Injury and Opportunity
By Bill Starr
Anyone who trains seriously for any length of time is going to sustain an injury. This is simply a law of nature, and no one, as of yet, has found a way to avoid it.
Even those who do fitness routines and use light weight for higher reps still get dings somewhere along the way. Then there are those injuries that occur outside the weight room: hurting a shoulder when chopping down a tree that had fallen across a driveway, tweaking something while helping a friend move some extremely heavy furniture up three flights of twisting stairs, falling from a ladder while cleaning out the gutters. Injuries are a part of life.
Lao Tzu, author of “Tao Te Ching,” summed the matter up rather profoundly. An older contemporary of Confucius, he wrote the following in the sixth century B.C.: “Accept misfortune as the human condition. Misfortune comes from having a body.”
Eternal truth, and what really amazes me is that more people don’t get hurt while lifting weights. They don’t bother to warm up at all before doing their workouts, overtrain their upper bodies to the extreme, never bother stretching after a session, and do many exercises using very sloppy form. But sooner or later, this neglect of the more important aspects of strength training and bodybuilding catches up with them and they have to deal with an injury.
At the same time, I am well aware that even when an athlete does everything right in terms of preparation and using proper technique, he can still get injured. That’s because there are so many variables to deal with when an athlete is striving to improve the top-end numbers on several exercises and also pushing the workload higher and higher. The major variables are rest, nutrition, biorhythms and, perhaps most important of all, mental stress.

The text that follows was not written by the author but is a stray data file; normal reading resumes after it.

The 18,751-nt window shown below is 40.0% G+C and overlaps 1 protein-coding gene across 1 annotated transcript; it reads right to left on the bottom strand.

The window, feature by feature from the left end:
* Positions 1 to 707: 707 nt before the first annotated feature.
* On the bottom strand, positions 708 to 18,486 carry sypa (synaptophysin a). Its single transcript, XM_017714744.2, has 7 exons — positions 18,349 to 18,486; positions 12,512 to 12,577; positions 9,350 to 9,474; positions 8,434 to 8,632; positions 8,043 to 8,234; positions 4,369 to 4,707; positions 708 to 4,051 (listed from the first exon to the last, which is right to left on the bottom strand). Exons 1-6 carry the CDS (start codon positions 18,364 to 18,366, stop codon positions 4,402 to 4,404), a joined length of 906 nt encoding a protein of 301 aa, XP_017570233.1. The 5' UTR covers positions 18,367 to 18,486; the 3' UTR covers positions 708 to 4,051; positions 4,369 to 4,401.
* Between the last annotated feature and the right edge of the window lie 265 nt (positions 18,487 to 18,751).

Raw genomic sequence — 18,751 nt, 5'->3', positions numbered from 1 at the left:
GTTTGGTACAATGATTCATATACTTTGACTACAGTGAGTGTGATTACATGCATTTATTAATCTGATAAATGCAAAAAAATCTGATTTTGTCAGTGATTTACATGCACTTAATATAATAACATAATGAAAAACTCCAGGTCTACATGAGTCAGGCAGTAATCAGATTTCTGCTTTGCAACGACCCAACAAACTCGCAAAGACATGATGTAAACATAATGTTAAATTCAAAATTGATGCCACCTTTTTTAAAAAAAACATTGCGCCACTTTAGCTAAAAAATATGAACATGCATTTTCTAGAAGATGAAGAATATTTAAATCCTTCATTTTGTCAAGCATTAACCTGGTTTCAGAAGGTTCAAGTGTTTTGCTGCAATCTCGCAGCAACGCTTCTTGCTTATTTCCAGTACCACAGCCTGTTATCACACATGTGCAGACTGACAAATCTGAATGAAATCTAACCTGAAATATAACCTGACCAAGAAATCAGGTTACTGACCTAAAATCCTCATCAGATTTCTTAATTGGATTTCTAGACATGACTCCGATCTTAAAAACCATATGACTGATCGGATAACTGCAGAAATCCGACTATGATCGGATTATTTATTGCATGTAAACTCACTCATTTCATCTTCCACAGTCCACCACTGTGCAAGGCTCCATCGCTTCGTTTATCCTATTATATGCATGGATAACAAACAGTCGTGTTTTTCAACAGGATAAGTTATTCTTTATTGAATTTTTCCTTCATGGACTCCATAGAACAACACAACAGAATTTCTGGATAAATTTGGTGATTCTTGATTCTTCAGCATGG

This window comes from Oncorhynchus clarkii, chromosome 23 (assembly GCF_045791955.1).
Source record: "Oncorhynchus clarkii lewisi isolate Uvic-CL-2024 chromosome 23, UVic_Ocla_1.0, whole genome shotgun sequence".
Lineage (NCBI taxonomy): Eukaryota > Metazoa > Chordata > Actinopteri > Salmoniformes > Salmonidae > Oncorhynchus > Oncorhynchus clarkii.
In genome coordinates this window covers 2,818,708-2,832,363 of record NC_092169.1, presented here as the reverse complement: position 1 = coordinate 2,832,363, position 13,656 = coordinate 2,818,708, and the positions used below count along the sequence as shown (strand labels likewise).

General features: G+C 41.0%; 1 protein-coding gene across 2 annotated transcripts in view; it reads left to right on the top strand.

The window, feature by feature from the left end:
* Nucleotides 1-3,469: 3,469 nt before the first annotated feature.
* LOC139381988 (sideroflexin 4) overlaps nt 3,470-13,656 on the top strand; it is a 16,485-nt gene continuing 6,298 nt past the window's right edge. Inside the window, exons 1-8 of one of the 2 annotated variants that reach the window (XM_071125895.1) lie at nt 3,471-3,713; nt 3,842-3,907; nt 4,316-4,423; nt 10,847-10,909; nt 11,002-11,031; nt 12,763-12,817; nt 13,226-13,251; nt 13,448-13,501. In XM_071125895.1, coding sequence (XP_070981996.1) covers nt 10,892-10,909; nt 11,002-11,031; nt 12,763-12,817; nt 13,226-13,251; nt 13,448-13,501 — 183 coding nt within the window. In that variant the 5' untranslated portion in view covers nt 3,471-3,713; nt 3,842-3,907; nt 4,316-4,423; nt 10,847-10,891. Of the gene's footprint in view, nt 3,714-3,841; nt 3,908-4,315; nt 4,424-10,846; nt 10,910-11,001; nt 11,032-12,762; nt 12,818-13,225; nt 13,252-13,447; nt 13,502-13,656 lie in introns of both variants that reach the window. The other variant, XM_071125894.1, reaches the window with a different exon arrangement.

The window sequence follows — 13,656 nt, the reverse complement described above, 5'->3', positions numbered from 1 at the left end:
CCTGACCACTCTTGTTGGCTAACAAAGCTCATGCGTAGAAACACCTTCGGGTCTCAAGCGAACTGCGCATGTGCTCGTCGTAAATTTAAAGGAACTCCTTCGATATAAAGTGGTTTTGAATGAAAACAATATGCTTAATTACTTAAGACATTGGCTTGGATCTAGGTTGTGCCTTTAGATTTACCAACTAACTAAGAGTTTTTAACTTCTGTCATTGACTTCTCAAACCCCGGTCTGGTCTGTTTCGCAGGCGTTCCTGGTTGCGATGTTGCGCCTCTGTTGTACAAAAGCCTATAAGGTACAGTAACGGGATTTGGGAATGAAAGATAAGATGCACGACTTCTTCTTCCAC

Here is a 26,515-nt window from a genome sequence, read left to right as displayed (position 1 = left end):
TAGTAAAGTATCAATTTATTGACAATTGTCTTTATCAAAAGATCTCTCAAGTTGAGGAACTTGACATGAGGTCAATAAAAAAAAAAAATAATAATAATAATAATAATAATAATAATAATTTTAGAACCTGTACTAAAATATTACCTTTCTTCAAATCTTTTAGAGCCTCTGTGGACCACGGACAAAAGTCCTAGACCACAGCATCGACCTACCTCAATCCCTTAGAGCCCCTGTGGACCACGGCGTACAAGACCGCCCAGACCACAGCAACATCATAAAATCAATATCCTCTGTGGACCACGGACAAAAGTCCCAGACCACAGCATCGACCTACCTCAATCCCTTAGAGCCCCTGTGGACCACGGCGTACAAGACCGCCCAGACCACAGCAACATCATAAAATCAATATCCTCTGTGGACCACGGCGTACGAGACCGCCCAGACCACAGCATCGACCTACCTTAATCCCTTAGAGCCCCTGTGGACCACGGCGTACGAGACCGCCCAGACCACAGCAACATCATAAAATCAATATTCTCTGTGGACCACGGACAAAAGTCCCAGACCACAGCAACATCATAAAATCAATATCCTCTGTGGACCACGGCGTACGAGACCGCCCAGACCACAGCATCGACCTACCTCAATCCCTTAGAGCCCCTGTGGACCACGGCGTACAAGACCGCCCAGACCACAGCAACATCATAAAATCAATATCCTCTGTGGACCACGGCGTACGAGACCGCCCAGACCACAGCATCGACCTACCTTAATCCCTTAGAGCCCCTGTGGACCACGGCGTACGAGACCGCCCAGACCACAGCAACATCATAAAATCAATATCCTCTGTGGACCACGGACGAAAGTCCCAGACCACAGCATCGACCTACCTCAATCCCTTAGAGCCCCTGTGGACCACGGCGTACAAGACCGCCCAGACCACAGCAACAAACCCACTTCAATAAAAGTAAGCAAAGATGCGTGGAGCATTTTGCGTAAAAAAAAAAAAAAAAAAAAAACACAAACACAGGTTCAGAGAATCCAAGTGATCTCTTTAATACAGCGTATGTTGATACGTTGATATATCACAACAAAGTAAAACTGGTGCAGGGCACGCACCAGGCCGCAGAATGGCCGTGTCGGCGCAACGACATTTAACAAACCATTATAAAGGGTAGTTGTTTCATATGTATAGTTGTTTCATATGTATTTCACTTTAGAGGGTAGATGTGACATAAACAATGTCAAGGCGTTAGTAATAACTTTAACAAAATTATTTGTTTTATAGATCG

Athletes can still train while injured, but they need to be smart. (Dave Re/CrossFit Journal)
The weather also takes its toll. Many athletes get injured when cold weather rolls in and they don’t take the time to thoroughly warm up before training. Extremely hot weather can take its toll, as well. If water-soluble vitamins and minerals, along with plenty of fluid, aren’t provided, muscles and attachments can be dinged.
Then there are the old injuries to contend with. Any joint or area of the body that has been hurt previously is more prone to being hurt again later in life. That pulled hamstring you got while playing football in high school is more likely to be hurt again than the one that was not dinged. When I first started adding long runs to my fitness routine, I turned my left ankle at least once a month. It’s still my weaker ankle, and if I overwork my ankles doing lunges or squats, that’s the ankle that gives way first. Over the many years that I have been weight training, participating in a wide variety of sports, and been through minor and serious accidents of one kind or another, I have probably injured every body part in some manner, which means I have to pay attention and make sure I warm up properly before putting my body under stress, both in and out of the weight room.
Finally, some dings develop over a long period of time and can’t be traced to any singular event. Rotator-cuff injuries are often like that, as are problems in the back and hips. These dings don’t necessarily mean the athlete used faulty form on the exercises in his routine. It’s simply a matter of accumulated workload over the years finally taking its toll. Constant heavy training is not conducive to long-term health. But many strength…
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